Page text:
Last week, we looked at the past decade of the Roberts Court and highlighted one case from each year in the 2010s. This week’s column takes a look back at the 1950s and 1960s, the period of the Warren Court, thanks to an excellent book that came out this month.
The Warren Court
Earl Warren came to the Supreme Court in 1953, serving as the court’s chief justice from 1953 until his retirement in 1969.
To commemorate “the 50th anniversary of the end of the Warren Court, the eminent legal scholars Geoffrey R. Stone and David A. Strauss wrote a concise, but still telling, book, “Democracy and Equality: The Enduring Constitutional Vision of the Warren Court.”
Reflecting on the court’s 12 key decisions, Stone and Strauss effectively demonstrate that, contrary to criticisms of the Warren Court as one engaged in judicial activism, “the Warren Court’s approach to the Constitution was consistent with both the most basic values of our Constitution and the most fundamental responsibilities of our judiciary.” The book is a worthy addition to those works that have explored the Supreme Court’s history and impact on our county.
‘Democracy and Equality’
Describing the changes that the Warren Court addressed in our nation and how we view the Constitution, the authors assert that “the Constitution, as we know it today, is very much the work of the Warren Court. It would be unthinkable to return to the world that existed before the Warren Court.”
Sadly, there is some thought that for the first time, the court is reverting back to some of the pre-Warren Court positions.
To support the assertions of the authors about the Warren Court and its principled approach to the Constitution, Stone and Strauss “illustrate [their] claims about the Warren Court by examining 12 of its most important and controversial decisions.”
The 12 decisions covered by “Democracy and Equality” are:
1. Brown v. Board of Education (1954) — The court held that separate but equal was unconstitutional in the public school arena. “Brown was the centerpiece of the Warren Court’s most important efforts — its attacks on Jim Crow segregation in the American South.”
2. Mapp v. Ohio (1961) — Held that the exclusionary rule applied not just to the federal government, but to the states as well. While many “of the provisions of the Bill of Rights focus specifically on the rights of criminal defendants … before the Warren Court, many of these rights were more theoretical than real.”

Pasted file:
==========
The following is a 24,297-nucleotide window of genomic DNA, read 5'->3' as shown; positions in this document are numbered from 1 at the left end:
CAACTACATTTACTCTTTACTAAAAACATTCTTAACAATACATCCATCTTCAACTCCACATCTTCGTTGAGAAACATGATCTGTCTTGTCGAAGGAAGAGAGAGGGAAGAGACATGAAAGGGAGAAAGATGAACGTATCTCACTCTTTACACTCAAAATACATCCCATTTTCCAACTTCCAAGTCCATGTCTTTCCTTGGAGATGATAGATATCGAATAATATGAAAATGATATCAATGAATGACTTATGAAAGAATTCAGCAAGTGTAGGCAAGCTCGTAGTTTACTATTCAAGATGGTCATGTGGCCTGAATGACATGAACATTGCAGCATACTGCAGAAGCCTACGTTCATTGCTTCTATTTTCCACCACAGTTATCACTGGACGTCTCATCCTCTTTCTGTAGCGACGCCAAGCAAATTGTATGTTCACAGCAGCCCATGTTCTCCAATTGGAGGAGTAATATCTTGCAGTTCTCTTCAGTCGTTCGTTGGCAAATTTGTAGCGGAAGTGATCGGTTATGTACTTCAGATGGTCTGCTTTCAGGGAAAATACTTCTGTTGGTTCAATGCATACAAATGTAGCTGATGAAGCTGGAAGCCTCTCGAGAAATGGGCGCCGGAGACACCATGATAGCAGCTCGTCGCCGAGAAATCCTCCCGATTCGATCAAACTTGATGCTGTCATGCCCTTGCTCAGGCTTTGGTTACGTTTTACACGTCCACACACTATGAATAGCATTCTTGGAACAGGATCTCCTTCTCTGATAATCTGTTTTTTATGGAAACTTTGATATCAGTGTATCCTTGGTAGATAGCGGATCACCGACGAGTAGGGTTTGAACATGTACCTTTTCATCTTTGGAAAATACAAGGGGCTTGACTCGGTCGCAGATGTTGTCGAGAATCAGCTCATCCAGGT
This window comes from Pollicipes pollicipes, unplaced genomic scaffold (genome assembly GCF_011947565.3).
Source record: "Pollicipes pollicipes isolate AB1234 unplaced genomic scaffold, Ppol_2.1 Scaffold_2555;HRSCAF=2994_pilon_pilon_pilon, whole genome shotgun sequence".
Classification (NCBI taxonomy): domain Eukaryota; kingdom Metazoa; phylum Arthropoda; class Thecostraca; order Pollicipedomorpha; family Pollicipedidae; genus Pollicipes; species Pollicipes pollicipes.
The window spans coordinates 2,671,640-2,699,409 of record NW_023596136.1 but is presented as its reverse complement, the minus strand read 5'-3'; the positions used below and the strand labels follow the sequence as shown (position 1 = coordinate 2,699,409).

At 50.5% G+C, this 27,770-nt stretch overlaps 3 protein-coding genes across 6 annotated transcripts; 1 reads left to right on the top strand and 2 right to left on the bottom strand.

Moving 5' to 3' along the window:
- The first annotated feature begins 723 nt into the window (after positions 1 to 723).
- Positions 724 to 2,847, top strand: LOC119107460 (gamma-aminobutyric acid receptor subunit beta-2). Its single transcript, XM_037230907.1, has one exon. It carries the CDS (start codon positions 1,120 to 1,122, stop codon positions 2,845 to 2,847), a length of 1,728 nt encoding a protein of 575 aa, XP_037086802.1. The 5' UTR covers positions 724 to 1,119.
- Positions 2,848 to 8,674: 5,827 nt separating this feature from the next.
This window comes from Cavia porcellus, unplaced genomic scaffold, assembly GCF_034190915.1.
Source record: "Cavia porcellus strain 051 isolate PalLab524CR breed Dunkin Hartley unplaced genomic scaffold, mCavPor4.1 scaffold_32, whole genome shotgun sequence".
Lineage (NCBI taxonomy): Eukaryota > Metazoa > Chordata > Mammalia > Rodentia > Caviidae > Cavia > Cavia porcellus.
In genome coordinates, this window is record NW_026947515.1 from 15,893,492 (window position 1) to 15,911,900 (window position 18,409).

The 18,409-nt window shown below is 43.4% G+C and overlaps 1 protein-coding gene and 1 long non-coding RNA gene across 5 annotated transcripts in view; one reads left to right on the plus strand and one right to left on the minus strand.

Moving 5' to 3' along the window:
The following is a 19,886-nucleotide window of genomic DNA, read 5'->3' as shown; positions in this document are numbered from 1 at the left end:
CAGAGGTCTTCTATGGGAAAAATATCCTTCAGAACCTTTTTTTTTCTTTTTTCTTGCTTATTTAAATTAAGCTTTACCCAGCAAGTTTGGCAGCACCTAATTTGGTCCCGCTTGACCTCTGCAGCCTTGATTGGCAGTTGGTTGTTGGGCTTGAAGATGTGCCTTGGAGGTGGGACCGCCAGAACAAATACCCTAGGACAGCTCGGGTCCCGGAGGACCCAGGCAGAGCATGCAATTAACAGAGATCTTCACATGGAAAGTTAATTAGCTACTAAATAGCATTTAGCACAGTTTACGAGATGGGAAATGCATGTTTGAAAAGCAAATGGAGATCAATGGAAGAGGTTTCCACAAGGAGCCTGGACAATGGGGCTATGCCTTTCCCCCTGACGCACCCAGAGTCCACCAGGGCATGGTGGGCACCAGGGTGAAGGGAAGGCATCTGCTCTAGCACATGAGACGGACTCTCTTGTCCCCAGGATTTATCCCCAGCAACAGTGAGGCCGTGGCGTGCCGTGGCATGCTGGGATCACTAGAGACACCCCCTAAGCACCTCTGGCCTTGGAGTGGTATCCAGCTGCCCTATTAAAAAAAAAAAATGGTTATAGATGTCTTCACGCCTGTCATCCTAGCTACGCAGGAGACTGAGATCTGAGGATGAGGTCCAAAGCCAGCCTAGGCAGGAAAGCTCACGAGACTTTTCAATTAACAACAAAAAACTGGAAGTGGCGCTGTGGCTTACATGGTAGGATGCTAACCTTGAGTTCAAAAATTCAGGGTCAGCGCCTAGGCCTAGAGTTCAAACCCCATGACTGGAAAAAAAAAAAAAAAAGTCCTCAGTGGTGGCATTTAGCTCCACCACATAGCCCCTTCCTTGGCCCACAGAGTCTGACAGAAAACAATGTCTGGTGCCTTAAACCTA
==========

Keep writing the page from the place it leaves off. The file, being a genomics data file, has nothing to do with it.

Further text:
3. Engel v. Vitale (1962) — The court held that the establishment clause prohibits a public school from sponsoring school prayer to begin the school day. This was “one of the Supreme Court’s most controversial decisions ever.”
4. Gideon v. Wainwright (1963) — The Warren Court held that if a criminal defendant could not afford counsel, the state has an obligation to appoint counsel to protect the defendant’s rights. Unlike the controversial Engel decision, “Gideon was one of the Warren Court’s most celebrated decisions.”
5. New York Times v. Sullivan (1964) — The court ruled that public officials must show that a statement was made with actual malice to prevail. The case is “one of the Supreme Court’s most important and influential decisions on the meaning of the First Amendment.” (Last term, Justice Clarence Thomas strongly urged the court to revisit Sullivan.”
6. Reynolds v. Sims (1964) — The court held that electoral districts must be roughly equal in population. This decision was the culmination of a “series of Warren Court decisions” upholding the ideal of “one person, one vote.”
7. Griswold v. Connecticut (1965) — The court held that individuals have a right to contraception. The case was “a daring decision, in the sense that the court dismissed the traditional view that a state’s moral judgments about sex must override personal interests in marital intimacy.”
8. Miranda v. Arizona (1966) — This well-known decision was the Warren Court’s “most famous and most controversial decision about the rights of criminal defendants.”
9. Loving v. Virginia (1967) — The court found a Virginia law unconstitutional that prohibited interracial marriage. The case “completed the arc that began with Brown.”
10. Katz v. United States (1967) — The court “addressed the question how [the Fourth Amendment] guarantee applies to methods … that did not exist” when the Fourth Amendment was ratified.
11. Shapiro v. Thompson (1969) — The court held that state durational residency requirements for public assistance were unconstitutional based in part on the “right to travel between states.”
12. Brandenburg v. Ohio (1969) — The court held that speech was protected even if advocating use of force or violence unless the danger is likely to be “imminent lawless action.”
As David Cole, a constitutional professor at Georgetown School of law and who is quoted on the book jacket, notes the book by Stone and Strauss provides a “persuasive defense of the Warren Court and the constitutional principles it established: equality, liberty, dignity and democracy.”
But while establishing such principles, “the justices of the Warren Court lived up to the highest responsibilities of the judiciary in our constitutional form of government.”
Stone and Strauss give us a glimpse of democracy and equality and what we might aspire to as a nation. Whether we will continue that path or are on the course of a new, regressive path on the major issues is a continuing debate we will have for years to come.